The tradition in our family is to celebrate on Christmas Eve.
This year I had a fantasy. Come with me.
I decorated the house with all my old ornaments, the manger with my grandmother’s figures, chipped and broken as they be, the food was prepared and when I opened the door to my first guest, the music swelled behind me. A familiar polka brightened the air and my parents swirled past with broad smiles. They looked as they did when I was a child and we went to Eugene park to the dances. Somehow my space had swelled to hold them.
I teared up, then blinked as I beheld my daughter Theresa and her husband Don, both of whom have gone before. they looked so happy.
I know when my sister Patricia joined them, this was to be Christmas to remember. All the people I ever loved were coming.
My sons and their wives brought covered dishes to share. Like usual they took over in the kitchen and told me to have fun. My nephew Bobby came in time to greet his children with hugs and smiles.
When I opened the door and my cousin Bill Petersen grabbed me in a huge hug and whirled me off my feet I couldn’t stop the tears of joy. I have missed him so much.
All my grand-children spilled in in a flood of laughter. My Great Grandsons, Charlie and Henry grabbed the spotlight.
The family shared memories from years ago. The highlight for me was all my sons singing carols as they did when they were growing up.
“If there are no dogs in Heaven, then when I die I want to go where they went.”
― Will Rogers
Dixie by Barbara Edwards
Dixie’s Gift, my Christmas novella is based on memories of my Dixie who spent her days keeping me from becoming a hermit. She’d demand a walk. Taking me out of my house to enjoy the fresh air and get some exercise. She’d sleep on my feet, keeping them warm while I wrote.
We got Dixie from a retired teacher who fostered dogs waiting for a forever home. It was a serendipitous happening.
My husband wanted a German Shepherd, but ever time I got bitten it was a shepherd so I said no. I was watching the Westminster Dog show and a beautiful dog called a Belgian Malinois was competing for best of show. They described the breed as being family oriented, energetic and needing an owner who spent time with them. Since the breed looked similar to what my husband wanted, I checked with several breeders who said their females weren’t breed every season.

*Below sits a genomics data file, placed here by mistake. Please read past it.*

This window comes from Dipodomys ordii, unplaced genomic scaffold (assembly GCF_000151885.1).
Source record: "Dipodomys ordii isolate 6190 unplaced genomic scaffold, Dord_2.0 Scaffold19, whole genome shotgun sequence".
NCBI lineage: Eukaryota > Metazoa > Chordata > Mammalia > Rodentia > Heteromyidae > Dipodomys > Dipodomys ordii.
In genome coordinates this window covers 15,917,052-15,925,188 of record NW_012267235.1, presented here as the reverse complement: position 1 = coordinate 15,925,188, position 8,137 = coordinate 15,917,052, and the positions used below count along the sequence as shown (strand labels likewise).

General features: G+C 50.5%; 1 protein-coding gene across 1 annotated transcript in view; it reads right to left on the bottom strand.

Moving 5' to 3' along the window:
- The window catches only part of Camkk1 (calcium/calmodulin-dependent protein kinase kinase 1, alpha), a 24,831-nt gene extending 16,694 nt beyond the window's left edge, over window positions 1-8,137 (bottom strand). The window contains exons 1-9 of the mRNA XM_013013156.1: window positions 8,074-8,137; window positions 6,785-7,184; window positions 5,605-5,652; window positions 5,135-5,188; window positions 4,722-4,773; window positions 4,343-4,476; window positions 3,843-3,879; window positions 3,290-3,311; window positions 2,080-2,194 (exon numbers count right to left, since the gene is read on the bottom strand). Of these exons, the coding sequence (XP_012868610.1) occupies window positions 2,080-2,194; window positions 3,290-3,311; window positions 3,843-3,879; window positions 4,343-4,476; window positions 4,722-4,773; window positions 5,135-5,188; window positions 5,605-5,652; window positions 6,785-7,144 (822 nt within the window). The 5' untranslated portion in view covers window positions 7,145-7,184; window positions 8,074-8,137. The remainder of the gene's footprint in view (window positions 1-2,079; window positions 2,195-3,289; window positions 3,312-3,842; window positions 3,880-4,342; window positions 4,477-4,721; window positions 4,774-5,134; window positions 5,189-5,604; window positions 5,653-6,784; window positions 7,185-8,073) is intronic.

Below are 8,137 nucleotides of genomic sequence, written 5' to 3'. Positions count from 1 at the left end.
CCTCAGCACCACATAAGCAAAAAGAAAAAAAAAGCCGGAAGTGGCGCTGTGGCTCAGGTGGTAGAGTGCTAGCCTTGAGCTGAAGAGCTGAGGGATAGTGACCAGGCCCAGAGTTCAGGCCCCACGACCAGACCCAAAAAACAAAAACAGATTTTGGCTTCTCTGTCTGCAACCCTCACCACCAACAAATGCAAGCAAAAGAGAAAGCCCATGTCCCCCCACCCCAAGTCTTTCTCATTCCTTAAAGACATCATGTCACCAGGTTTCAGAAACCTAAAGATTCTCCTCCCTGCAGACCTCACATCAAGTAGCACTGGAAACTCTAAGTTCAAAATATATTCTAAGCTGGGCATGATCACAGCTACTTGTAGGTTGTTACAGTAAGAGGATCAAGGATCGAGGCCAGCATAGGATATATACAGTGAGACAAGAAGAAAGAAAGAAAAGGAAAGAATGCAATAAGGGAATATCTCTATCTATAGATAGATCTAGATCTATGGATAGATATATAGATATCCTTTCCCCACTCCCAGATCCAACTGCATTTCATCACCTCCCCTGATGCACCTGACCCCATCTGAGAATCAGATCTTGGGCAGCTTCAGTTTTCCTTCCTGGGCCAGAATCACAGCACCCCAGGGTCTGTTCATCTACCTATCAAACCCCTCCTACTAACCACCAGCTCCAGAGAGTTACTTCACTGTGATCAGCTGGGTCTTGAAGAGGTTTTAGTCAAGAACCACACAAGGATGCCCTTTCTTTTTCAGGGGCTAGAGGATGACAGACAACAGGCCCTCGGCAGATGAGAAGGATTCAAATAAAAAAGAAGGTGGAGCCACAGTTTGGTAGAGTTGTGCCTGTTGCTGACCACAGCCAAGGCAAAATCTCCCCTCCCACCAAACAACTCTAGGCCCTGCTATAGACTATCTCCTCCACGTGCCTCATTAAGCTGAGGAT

My husband and I were having coffee and I was flipping through the Penny Saver when I spotted the ad for adopting her. I called despite the fact we weren’t going to be home the following weekend. It was love at first sight. This beautiful dog had been discarded after a bitter divorce. She’d been kept in a dog cage all day every day.
When we got home we didn’t know if she was housebroken and put her in a dog cage. I never heard such a horrible scream from a dog. She vomit and pooped and I let her out promising not to do it again.
We decided to take a chance and took her inside. She was housebroken, but wouldn’t answer to the name they provided. My son came over and started calling her by dog names until he laughingly called Dixie, a reference to our Civil War reenacting. She perked up and went to him so Dixie it was.
Dixie loved re-enacting and went with us to events, she loved riding in the car, sleeping in the tent and watching the horses.
Dixie went with us to Yellowstone.
I didn’t really think about my companion passing away and when she was diagnosed with cancer, it broke my heart. She was in terrible pain, but I didn’t want to let her go. It took me a week but I finally made the wrenching decision to send her over the rainbow bridge.
This story features the ghost of a dog who doesn’t want to leave her mistress alone and writing it helped me through those first lonely months.
I still miss her. Dixie is buried in my flower garden next to our house.
Blurb: Ellen Carter deeply grieves for her husband Dan, but at least she still has Dixie, her beloved Malinois. However, soon Dixie leaves her too. But the faithful dog cannot rest easy in heaven while her mistress is unhappy. Dixie pleads with the Archangel Michael to let her send help, and intercedes for Ellen in the only way she can. But will Ellen get the message, and more importantly, will she accept Dixie’s gift?
Sexy newcomer Michael Burke can barely take enough time from his successful restaurant for a decent night’s sleep, let alone romance. Still, he is intrigued by the beautiful widow and can’t resist entering her shop. Sparks fly, and when Ellen has an accident in a snowstorm, he comes to her rescue. Trapped by a blizzard and aided by Dixie’s Gift, Ellen and Michael find more than shelter–they find love.
Cover artist: Debbie Taylor
He brushed a wisp of her hair from her cheek. It clung like spider silk to his fingers.
He rubbed the strand and his heart raced. When her lips parted, he bent forward to taste their soft curve.